Kevis Hendrickson has created a gentle tale full of humor and morals in The Legend of Witch Bane. The novel opens with young Princess Anyr being taken away by the evil High Queen. Some years ago, the kingdom agreed to sacrifice ten girls a season in exchange for peace.
This time, though, things are different, both because the High Queen is determined to have one of the royal girls and because Anyr's brother refuses to accept the loss of his sister.
Thus begins an adventure that is as much about growing up and taking responsibility as it is about magical beings.
Hendrickson's tale is fairly easy to follow. As in many quest-driven stories, the young adventurers travel from one place to another, facing obstacles and danger. They often attempt to get out of danger by fighting, but ultimately learn that the power of love and confidence trumps brute force.
Each adventure is entertaining in its own right. Hendrickson slips in allusions from classic mythology, fairy tales, and even nursery rhymes. In one humorous escapade, Anyr even comes to face with a mean old lady who lives in a shoe.
This is not to say that the story does not have its moments of pathos. The story's heart is that of three brave children struggling against a cold, evil world, and the emotional arc of the relationship between the children is never far from the surface. All in all though, this story is hopeful, optimistic, and entertaining.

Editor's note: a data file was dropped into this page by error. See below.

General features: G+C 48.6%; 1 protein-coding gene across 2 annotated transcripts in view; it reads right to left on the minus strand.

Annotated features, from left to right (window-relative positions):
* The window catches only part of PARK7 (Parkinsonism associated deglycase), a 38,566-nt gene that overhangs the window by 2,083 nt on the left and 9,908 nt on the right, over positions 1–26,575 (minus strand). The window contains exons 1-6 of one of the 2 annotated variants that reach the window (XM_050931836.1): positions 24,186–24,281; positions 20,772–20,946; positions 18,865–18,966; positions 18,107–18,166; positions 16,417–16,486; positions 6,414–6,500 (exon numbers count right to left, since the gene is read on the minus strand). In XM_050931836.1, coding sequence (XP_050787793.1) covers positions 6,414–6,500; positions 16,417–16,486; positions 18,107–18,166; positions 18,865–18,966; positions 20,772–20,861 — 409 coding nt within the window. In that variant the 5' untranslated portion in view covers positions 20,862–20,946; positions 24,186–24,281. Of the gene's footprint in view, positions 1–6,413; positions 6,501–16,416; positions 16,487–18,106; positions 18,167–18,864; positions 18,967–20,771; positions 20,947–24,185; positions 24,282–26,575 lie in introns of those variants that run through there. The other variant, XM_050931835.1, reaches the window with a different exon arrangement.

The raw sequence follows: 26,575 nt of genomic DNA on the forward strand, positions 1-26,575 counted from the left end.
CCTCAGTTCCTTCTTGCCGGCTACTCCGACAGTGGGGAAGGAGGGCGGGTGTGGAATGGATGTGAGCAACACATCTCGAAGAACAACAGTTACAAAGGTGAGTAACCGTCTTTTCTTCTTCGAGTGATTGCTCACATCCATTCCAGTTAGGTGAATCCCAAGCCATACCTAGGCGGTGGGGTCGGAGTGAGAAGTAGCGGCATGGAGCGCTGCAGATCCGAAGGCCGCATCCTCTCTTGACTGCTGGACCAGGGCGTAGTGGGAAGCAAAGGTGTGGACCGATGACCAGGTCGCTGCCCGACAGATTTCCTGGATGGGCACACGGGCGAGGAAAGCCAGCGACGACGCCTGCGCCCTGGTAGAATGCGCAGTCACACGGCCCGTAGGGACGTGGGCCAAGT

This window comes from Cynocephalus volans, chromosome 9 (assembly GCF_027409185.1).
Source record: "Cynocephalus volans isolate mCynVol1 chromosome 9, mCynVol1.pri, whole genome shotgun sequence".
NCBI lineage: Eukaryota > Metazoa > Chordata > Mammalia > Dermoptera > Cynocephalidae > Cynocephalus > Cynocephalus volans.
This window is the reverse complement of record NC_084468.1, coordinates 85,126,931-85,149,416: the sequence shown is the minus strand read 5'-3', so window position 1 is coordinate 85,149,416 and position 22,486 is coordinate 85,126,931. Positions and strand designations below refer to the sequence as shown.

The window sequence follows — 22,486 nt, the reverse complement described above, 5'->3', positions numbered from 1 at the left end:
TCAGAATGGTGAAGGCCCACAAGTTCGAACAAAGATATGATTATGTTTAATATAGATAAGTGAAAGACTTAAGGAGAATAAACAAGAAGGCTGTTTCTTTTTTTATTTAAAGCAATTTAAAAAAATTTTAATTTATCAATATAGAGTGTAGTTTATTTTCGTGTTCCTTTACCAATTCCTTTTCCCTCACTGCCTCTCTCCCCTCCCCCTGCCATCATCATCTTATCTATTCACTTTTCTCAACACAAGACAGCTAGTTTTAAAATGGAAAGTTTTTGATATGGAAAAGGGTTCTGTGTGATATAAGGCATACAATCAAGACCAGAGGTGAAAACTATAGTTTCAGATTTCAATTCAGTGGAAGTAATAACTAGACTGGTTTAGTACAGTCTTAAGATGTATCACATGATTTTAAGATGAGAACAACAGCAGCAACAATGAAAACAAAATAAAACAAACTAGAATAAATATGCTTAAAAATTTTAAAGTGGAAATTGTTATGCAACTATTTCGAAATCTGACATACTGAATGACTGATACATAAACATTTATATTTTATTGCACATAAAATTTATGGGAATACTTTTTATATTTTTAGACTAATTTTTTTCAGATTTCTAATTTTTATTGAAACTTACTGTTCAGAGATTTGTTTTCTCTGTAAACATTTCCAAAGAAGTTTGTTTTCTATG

I was put off by the length of this novel at first; at 300+ pages, it seemed too long for a children's story. I am happy to say, though, that I sailed through it in less than three hours, so engrossed that I didn't realize time was passing.
Hendrickson's only downfall is his stylistic choice. He uses an unseen narrator, a grandfatherly type who one can imagine telling the story to a child before bed. At times, this narrator can be somewhat intrusive, interrupting the narrative to say that he feels it is best to change scenes. This is a minor point, however, and easily overlooked because the story itself is interesting.
Legend of Witch's Bane is suitable for preteen children. It includes some violence and a death scene that may be upsetting to younger readers. It is sure to evoke interest in those children who enjoy battles of good vs. evil, complete with magical creatures, places where you can see into the future, and the like.